By understanding how you learn, you can streamline your study practices for better results without necessarily spending more time studying.

Some students are in the habit of using techniques that don’t work well for them and see their disappointing results as evidence that they aren’t “good enough”. What they don’t realize is that often all that is needed is a better understanding of what works for them.

VAR+ helps you identify which modalities you like to use for learning. But this is just the start!

VAR+ will help you:

  • Identify ways that you can actively use your learning style to improve learning.
  • Understand the importance of relating what you are learning to your own experience.
  • Start thinking about how you learn – what is working, what is not, and what you can do to improve.

The four learning style modalities

Each person’s learning style is a combination of the following four modalties:

V = Visual

Visual or spatial representations of information – you like photos, drawings, graphs, diagrams, maps… You clarify your understanding by drawing.

A = Aural

Hearing and talking – you like to listen and talk about what you are learning. You understand things better after discussing them.

R = Read/write

Reading and writing – you like to read articles, books, and anything written. Writing about something helps you think things through.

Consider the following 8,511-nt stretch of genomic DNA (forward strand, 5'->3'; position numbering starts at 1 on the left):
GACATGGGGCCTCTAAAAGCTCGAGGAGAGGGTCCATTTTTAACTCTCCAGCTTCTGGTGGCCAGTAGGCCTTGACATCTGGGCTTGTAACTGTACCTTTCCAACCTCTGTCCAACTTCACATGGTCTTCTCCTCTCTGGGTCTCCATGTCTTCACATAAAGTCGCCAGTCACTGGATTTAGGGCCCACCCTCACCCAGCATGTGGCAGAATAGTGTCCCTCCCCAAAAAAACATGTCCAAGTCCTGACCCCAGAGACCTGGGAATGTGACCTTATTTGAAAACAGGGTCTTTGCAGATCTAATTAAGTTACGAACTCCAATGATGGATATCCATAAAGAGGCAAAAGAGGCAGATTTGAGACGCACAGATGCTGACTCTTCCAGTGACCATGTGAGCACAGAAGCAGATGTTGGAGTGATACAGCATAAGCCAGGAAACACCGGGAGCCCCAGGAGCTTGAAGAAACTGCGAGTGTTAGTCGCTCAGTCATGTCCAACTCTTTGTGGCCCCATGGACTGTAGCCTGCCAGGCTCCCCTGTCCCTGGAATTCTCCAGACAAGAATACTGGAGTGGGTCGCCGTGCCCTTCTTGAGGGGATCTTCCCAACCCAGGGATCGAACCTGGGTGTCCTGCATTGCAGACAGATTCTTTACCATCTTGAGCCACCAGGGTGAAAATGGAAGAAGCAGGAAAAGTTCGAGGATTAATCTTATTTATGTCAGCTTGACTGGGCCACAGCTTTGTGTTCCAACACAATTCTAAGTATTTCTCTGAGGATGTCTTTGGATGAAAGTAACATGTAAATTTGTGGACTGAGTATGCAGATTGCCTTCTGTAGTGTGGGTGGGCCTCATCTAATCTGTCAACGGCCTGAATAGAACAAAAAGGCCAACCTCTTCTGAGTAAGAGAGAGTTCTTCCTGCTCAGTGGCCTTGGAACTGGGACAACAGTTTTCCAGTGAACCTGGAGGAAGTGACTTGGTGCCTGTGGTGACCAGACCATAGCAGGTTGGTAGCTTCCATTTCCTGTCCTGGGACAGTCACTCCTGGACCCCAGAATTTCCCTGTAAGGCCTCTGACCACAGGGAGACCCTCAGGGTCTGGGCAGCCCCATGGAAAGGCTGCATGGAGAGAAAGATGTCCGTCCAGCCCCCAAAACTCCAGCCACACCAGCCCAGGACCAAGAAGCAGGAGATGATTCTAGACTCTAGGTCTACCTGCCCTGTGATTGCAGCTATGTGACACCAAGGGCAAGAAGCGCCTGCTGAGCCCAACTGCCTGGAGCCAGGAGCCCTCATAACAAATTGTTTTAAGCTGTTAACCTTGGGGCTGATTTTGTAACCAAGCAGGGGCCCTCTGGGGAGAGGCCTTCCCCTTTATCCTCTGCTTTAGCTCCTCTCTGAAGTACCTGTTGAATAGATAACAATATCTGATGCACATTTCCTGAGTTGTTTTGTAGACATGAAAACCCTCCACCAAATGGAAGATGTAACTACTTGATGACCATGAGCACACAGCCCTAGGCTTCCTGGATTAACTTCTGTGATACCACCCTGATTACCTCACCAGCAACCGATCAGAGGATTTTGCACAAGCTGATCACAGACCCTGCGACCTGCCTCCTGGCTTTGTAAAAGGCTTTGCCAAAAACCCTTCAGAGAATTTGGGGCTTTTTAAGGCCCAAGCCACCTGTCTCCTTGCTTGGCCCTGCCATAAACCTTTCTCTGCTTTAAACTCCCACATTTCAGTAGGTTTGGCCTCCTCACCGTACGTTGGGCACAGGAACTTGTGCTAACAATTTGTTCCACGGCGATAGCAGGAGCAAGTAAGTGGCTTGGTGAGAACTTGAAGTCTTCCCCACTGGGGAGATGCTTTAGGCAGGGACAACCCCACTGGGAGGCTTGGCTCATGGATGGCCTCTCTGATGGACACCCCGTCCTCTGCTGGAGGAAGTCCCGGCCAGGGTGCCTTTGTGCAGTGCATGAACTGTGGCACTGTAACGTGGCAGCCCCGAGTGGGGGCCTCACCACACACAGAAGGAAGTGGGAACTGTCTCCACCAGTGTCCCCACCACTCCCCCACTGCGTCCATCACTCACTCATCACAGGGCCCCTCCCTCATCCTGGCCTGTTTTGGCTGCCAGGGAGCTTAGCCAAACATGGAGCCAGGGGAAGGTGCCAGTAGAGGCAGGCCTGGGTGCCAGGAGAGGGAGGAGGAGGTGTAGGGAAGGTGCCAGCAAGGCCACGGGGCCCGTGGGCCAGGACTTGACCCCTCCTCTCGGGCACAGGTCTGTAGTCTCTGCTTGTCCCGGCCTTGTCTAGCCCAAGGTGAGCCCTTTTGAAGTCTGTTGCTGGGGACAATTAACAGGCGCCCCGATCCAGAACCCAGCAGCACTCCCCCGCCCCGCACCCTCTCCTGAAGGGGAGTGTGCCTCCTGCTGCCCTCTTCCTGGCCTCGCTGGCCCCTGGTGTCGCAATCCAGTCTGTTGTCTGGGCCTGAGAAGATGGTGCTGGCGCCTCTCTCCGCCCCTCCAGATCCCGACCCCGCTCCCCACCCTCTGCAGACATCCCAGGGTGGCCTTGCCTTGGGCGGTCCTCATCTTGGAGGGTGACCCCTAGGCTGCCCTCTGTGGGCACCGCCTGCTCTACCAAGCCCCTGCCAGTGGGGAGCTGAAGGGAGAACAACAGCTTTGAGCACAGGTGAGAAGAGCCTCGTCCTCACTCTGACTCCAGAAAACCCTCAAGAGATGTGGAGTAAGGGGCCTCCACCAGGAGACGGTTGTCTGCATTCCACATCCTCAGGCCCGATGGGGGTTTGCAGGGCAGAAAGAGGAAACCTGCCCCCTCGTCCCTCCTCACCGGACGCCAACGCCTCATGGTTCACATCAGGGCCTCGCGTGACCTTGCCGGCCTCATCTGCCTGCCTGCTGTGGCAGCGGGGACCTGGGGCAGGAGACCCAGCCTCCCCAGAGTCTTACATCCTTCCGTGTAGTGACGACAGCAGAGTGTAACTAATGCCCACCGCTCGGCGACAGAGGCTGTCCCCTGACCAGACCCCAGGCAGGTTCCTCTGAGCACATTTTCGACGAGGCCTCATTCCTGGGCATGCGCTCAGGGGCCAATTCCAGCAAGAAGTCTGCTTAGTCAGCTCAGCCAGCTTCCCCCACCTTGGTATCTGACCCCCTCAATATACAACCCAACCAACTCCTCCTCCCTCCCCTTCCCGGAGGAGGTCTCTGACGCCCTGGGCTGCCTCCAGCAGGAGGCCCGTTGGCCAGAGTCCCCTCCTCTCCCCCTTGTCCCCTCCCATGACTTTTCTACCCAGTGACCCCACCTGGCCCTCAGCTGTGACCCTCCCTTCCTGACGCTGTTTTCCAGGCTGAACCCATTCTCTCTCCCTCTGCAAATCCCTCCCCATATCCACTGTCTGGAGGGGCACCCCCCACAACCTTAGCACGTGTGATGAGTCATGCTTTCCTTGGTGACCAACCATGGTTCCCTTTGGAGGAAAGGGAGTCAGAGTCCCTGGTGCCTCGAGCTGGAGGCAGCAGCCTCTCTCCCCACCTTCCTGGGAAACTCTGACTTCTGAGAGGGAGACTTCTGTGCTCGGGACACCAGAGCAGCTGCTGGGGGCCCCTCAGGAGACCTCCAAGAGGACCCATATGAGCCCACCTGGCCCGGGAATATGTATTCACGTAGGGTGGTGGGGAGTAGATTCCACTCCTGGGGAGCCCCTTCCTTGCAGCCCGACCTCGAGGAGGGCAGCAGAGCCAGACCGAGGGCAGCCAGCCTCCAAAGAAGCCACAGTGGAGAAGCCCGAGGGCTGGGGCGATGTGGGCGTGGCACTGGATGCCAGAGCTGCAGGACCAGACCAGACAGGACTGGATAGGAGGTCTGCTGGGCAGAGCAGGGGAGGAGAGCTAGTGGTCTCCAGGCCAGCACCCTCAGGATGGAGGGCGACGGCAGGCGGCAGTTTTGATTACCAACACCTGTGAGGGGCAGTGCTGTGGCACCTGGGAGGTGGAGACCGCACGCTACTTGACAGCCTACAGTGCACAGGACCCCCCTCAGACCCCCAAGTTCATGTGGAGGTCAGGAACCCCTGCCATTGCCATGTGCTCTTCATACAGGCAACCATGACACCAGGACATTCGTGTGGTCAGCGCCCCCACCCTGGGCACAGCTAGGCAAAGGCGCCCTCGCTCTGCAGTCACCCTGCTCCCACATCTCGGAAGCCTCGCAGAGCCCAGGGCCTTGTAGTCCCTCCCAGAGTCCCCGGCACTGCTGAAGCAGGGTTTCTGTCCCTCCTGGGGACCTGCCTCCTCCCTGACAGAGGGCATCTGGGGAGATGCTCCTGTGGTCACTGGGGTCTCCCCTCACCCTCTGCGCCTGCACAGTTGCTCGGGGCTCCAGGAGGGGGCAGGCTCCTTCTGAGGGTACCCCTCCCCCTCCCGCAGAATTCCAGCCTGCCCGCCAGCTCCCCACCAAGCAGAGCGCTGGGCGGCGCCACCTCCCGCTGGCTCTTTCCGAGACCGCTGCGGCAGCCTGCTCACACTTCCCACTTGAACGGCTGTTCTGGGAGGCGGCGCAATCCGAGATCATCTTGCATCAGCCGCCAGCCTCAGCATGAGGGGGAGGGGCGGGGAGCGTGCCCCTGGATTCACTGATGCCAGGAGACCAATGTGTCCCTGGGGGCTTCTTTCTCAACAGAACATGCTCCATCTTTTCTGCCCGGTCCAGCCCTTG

+ = Make it your own

You gain knowledge by integrating new material with what you already know, including your own experiences.

Distribution of Learning Preferences

The following chart shows the range of learning preferences for those who have filled in the VAR+ learning styles questionnaire online.

Graph showing distribution of VAR+ preferences.

A majority of people have a multimodal learning style i.e. they prefer to use two more modalities when learning.

What is your learning preference?

For advice about how to best put your learning preference into practice, see How To Use Your Learning Style.

The development of the VAR+ Questionnaire

For information on the history and development of the VAR+ Questionnaire, see here.